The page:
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CPU voltage regulator integration

Discussion in 'Electronic Design' started by Jamie M, May 14, 2013.

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  1. Jamie M

    Jamie M Guest

    Hi,

    Apparently some new Intel CPU's are being tested with on board voltage
    regulators (2.4V input buck converters for CPU power rails). Whats
    really surprising is these voltage regulators include the power mosfets
    and also the inductors, and possibly even the capacitors I'm not sure!

    The efficiency right now is only about 80% for the on die regulator,
    which might be a deal killer I'd say, plus it is eating up expensive
    real estate on the CPU die, and adding heat. But I wonder how long
    until IR.com has a programmable one of these on their site?

    Here are the links to the story and a pdf of the technology:

    http://hardware.slashdot.org/story/13/05/13/2249209/intels-haswell-moves-voltage-regulator-on-die

    http://www.psma.com/sites/default/f...ully-integrated-silicon-voltage-regulator.pdf

    cheers,
    Jamie
     
  2. Jasen Betts

    Jasen Betts Guest

    80% is not a big deal, the current crop of intel CPUs have tiny
    heatsinks, and low heastsink clamping force compared to 4 years
    ago. They can't be producing much heat to start with. Another
    20% isn't going to be a big deal.
     
  3. rickman

    rickman Guest

    That sounds a lot like the Enpirion technology. They have been selling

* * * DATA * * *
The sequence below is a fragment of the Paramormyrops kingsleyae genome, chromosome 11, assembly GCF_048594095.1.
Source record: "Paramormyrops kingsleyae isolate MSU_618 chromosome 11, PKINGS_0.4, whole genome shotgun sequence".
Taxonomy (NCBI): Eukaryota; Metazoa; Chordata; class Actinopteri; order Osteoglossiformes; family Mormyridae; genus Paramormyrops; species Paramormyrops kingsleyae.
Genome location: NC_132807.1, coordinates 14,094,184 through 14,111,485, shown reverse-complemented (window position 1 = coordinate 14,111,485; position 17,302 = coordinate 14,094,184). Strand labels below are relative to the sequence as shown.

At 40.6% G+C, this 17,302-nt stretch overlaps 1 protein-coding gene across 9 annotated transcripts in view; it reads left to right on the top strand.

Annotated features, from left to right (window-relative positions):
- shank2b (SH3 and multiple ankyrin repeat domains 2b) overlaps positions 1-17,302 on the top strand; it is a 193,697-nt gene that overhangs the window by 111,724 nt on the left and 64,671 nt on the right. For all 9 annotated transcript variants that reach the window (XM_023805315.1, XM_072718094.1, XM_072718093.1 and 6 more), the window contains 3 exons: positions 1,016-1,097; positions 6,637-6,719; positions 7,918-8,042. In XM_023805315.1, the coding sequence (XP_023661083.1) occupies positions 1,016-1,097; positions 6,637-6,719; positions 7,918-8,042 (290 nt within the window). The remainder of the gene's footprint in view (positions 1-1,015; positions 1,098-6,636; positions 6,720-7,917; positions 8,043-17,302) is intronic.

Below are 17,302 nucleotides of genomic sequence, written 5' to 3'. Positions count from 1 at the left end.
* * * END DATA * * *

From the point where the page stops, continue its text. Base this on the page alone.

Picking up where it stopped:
switchers for a number of years that include on die magnetics. I agree
    that it seems an odd duck to want to include in the CPU package much
    less on the die.
     
  4. Guest

    maybe that is because it is a test chip?, it says 90nm, the processor
    they used is 65nm. don't know if it is even possible to do all the
    thick metal and magnetic layers in the process used for the CPU

    the e7330 they used is already two processor dies in one package
    I believe that is what they call a special software that can put
    maximum load on all parts of the chip at the same time

    -Lasse
     
  5. josephkk

    josephkk Guest

    Cute. I expect that the shebang is more in package rather than completely
    on chip. More likely the regulator is on chip but the switch, inductor,
    and caps are in package. I'll bet it runs at some several MHz.

    ?-)
     
  6. Guest

    it's right there in the presentation, it is a separate chip but
    switches and inductors are on chip and it is programmable between
    30 and 140MHz

    -Lasse
     
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